Logo: University of Southern California

ISI Graduate Student Symposium Showcases Young Researchers' Skills

Peers and faculty judge eight AI projects on content, oral presentations, and posters
Eric Mankin
August 20, 2006 —

Martin Michalowski receives best paper award from ISI associate director Yolanda Gil
A new tradition began vigorously August 18 at the Information Sciences Institute Intelligent Systems Division, as eight grad students specializing in AI presented their research in a prize competition.

The idea, according to ISD director Yigal Arens, came from natural language specialist Kevin Knight. The idea is to teach and practice crucial communication skills - poster making, oral presentation, written papers - required (along with scientific insight) for successful careers in information technology.

The symposium was organized by AI PhD studentsDonovan Artz, Martin Michalowski, Matthew Michelson and Snehal Thakkar.  Eight faculty and eight students volunteered to read and judge the papers, and a full house of more than 50 researchers and students convened on the date to look, listen and (for presentation and posters) vote.

First and second runners-up prizes in the form of bookstore credits were given in each category, all in the two-digit  range. ISI startup company Fetch Technology made contributions to sweeten  the pot, and presented a talk on its activity.

ISI Intelligent Systems Director Yigal Arens, right, with winners  (from left) Rubenstein,Michelson and Michalowski

The winners:

Best paper: Martin Michalowski.  Runners up: Donovan Artz, Brent Lance.
Best poster: Matt Michelson and Snehal Thakkar. Runners up: Jacob Evarist, Shumin Wu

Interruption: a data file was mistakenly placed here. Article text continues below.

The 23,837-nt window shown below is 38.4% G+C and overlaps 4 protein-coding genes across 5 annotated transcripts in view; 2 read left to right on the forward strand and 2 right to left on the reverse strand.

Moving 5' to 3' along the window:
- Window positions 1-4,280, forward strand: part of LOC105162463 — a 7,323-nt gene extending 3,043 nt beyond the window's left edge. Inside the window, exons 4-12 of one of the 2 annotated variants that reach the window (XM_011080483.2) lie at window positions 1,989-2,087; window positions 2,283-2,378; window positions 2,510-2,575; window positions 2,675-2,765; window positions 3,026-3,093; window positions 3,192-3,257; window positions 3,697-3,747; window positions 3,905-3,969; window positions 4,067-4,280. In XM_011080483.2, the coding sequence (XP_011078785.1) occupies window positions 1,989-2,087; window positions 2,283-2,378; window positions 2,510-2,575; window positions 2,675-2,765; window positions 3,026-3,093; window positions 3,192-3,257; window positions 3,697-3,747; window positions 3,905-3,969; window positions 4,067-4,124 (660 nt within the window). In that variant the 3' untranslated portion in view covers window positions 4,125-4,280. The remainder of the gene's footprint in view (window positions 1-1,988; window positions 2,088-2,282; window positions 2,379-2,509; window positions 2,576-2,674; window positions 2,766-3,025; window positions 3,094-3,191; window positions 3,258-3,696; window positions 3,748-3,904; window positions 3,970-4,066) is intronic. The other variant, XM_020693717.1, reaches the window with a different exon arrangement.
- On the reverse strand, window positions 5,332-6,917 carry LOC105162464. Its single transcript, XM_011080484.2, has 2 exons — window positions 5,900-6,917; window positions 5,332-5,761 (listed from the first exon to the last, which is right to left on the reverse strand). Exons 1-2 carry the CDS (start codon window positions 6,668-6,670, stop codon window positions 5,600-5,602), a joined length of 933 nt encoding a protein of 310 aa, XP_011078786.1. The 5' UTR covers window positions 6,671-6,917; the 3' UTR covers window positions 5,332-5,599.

Best presentation: Michal Rubenstein. Runners up: Brent Lance, Martin Michalowski
Best reviewer:  Jonathan May

Kevin Knight bridged the hiatus while the votes were counted with a cheerfully bogus discussion of entirely fictitious and meaningless scientific issues.

The real presentations covered a wide range of topics, including teaching machines to see unusual events ; evaluating the reliability of web information, synthesizing geographical and text; and programming computers to interpret the emotional meaning of human gaze.

Next year, the organizers hope, the list will be longer and the prizes larger.

Winners: (left to right) Jacob Everist, Jonathan May, Shumin Wu, Matt Michelson, Donovan Artz, Martin
Michalowski, Snehal Thakkar, Michael Rubenstein, Brent Lance, Lei Qu. (photos by Rattapoom Tuchinda)

The complete list of papers:

Nature Inspired Morphallaxis for Self-Healing Systems: Michael Rubenstein & Wei-Min Shen.

Extracting Gaze Manner from Motion Capture Data:
Brent Lance

An Information Integration Framework that Supports Unstructured Sources:
Matthew Michelson & Snehal Thakkar

Surprise-Based Event Detection with Limited Sensor Information:
Jacob Everist and Wei-Min Shen

ITA: An Attempt to Simulate Tutor Feedback in a Game-based Language and Cultural Training System:
Shumin Wu

Modeling The Learners Engagement Using Bayesian Networks:
Lei Qu

Using Data Fusion for Constraint Inference in Geospatial Data Integration:
Martin Michalowski

A Study of Factors that Affect Trust in Information on the Web: Donovan Artz